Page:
Andrew Wood

I am 24 and currently undertaking a PhD in Civil Engineering at the University of Birmingham, having studied as an undergraduate in the same Department. I have known all my life that I was ‘different’. The first indication was not talking till the age of six, resulting in numerous assessments and a ‘diagnosis’ of dyslexia and dyspraxia at eleven.

 

I have never had to come to terms with suddenly discovering I have dyslexia and it was was probably easier for me as over half of my family is dyslexic. Throughout compulsory education I used technology wherever possible and was the first student to regularly use a laptop at school. I took apart the school’s computer as it wasn’t fast enough, so I suppose I could be called a geek! When it came to university, I chose a subject that focused on my strengths - maths and design - and limited the amount of essays.

 

I started University in 2006 and before term began I applied for a DSA needs assessment, supported by my mum as I hate forms! After some negotiation I received a laptop shortly after starting university. I had to pay extra as originally I wasn’t allocated a small enough machine to easily move around Uni. At University I found there was very little difference between me and other, non-dyslexic students. This was probably because I didn’t ask for lecture notes in advance and other reasonable adjustments from my Department. There were various reasons I didn’t ask: I don’t see myself as being ‘disabled’ and therefore didn’t want to make a fuss; notes on the VLE were generally provided before taught sessions anyway, and some, more traditional lecturers still liked chalk and board and therefore no notes were available! In terms of the assistive technology (AT) I was provided with through the DSA, I had received no formal training in its use and found some of it counter intuitive and therefore never really used mind mapping, the digital voice recorder and most of the text to speech software. Nevertheless, I found the voice to text programs amazing and at that point wished I had done more of an essay based subject!

 

Things changed significantly when during my third year, I was introduced to a group of people who were delivering AT training in a very different way. I was invited to be a ‘Super User’ at the University, the aim being to offer peer support to other students and because of this I was introduced to new AT and given a different perspective on the existing software. I therefore started using mind mapping and referencing software. This proved to be extremely helpful, particularly as I had to carry out a final year research project. Mindmapping enabled me to plan, organise, structure and develop my study, supporting my preference to take a ‘bottom up’ approach to writing up my work. Since then, I have helped a number of friends to get the best out of their AT and this may be a useful avenue for my future career.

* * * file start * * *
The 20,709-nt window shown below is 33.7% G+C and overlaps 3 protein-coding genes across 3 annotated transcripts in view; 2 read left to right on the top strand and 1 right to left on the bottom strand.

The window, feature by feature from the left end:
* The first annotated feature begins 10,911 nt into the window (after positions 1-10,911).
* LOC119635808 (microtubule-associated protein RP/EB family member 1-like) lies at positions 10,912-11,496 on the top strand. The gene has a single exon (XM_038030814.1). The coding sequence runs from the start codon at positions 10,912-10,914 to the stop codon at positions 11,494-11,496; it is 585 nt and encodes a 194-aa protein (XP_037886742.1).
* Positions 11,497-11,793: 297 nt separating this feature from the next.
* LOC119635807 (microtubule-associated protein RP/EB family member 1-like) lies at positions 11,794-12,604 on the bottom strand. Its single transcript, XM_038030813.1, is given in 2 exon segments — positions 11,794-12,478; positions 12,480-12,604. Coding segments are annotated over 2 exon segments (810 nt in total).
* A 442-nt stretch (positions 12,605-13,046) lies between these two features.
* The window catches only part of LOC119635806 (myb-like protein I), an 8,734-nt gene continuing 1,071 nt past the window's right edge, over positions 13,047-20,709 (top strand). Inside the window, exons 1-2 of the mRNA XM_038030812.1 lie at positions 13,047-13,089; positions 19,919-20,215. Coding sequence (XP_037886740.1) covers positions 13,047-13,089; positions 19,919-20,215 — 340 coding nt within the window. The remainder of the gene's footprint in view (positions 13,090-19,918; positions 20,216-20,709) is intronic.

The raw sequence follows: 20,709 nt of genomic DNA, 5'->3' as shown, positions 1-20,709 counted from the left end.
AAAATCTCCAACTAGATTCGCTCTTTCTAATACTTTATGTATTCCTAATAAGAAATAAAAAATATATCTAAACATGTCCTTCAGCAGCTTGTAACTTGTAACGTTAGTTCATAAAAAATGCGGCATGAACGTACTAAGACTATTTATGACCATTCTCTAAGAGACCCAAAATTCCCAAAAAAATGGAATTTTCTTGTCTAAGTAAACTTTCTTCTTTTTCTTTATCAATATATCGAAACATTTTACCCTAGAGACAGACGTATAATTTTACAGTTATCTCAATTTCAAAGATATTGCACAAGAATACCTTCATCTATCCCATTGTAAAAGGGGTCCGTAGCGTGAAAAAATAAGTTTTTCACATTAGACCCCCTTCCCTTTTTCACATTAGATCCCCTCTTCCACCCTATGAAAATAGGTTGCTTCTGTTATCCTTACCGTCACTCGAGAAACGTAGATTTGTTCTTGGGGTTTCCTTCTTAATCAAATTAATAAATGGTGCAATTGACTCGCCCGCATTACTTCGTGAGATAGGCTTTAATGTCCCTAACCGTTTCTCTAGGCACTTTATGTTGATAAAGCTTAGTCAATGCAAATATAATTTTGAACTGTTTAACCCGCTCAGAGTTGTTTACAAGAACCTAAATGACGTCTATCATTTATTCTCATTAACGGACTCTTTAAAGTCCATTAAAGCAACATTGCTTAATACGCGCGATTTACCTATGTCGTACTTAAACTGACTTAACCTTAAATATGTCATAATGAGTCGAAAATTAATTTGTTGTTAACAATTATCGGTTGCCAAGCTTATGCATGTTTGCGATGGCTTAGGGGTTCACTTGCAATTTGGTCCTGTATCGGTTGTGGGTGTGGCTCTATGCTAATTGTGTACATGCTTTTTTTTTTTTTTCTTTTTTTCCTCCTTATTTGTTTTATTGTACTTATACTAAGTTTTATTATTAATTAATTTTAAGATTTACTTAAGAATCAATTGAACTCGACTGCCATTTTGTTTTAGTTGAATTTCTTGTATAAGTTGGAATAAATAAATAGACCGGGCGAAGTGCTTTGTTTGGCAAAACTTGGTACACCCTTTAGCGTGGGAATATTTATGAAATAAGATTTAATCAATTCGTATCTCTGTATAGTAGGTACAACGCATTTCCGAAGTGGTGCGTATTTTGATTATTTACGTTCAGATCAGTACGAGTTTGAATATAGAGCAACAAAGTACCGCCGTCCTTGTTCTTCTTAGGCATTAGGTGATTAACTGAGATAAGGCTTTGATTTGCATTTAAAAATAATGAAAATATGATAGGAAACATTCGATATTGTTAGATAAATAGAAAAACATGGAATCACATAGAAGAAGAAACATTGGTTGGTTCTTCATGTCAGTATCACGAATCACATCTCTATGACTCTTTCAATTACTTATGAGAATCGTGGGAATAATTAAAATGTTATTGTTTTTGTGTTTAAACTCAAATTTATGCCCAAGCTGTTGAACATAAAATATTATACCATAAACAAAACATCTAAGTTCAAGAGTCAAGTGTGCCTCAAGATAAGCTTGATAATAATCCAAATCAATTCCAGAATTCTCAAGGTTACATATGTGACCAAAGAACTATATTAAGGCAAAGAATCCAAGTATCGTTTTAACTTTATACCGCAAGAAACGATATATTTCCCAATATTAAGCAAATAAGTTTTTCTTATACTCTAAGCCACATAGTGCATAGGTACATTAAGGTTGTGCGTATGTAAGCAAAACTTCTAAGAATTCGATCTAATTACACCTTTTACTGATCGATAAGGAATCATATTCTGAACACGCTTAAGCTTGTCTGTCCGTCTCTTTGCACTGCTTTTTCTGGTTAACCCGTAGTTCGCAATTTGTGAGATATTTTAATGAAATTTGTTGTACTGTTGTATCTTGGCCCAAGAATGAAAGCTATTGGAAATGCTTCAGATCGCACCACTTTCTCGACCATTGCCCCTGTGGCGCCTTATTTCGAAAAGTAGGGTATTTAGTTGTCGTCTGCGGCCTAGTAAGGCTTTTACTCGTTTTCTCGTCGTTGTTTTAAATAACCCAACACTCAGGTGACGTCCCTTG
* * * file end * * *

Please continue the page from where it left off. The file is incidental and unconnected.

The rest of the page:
By the time I started my Ph.D., I had become a bit of a geek in terms of AT, and because of this I wrote my own needs assessment to include in my Research Council DSA application. This time I was able to get precisely the equipment I needed, which actually proved to be cheaper than if I'd have had an external needs assessment, as I didn't specify any extraneous items. The only problems that occurred were the expenses in purchasing the laptop as the University has strict policies. In terms of specialist study coaching, I have found my one-to-one sessions extremely useful both as an undergraduate and postgraduate student. I have always experienced difficulties with staying on track and I have been able to use relevant time management strategies to organise myself, including setting numerous mini deadlines with my dyslexia support tutor. I have always had great difficulty with organising all my thoughts - mind mapping has ensured I do not lose these thoughts and being able to discuss strategies for getting them down on paper in a one to one session enables me to structure my thoughts so that I can develop them accordingly.

 

As a student, I understand the trepidation of new students. The most important advice I was given was to talk to the staff at Elms Road and understand you have a choice when it comes to AT provision, including training. Whilst there may be various overlaps, one size certainly does not fit all.

 

As an undergraduate with dyslexia I found little time to take part in extra- curricular activities, however I did take part in the npower challenge and I believe my success here (getting to the semi-finals) was, in part due to the learning strategies I had developed via the one to one dyslexia support sessions ad my use of AT. Since becoming a PhD student, I have participated in the Talent Pool and BSeen, both of which aim to improve my future employability. I found both of these programmes extremely useful, particularly as the emphasis was on verbal communication. I am also convinced that my dyslexia helped everyone on both of these programmes, as I was often able to provide a different perspective to the status quo, bringing me to the firm conclusion that dyslexia is about difference and with enabling attitudes, strategies and equipment, need never be a ‘disability’.

 

Andrew Wood, PhD Civil Engineering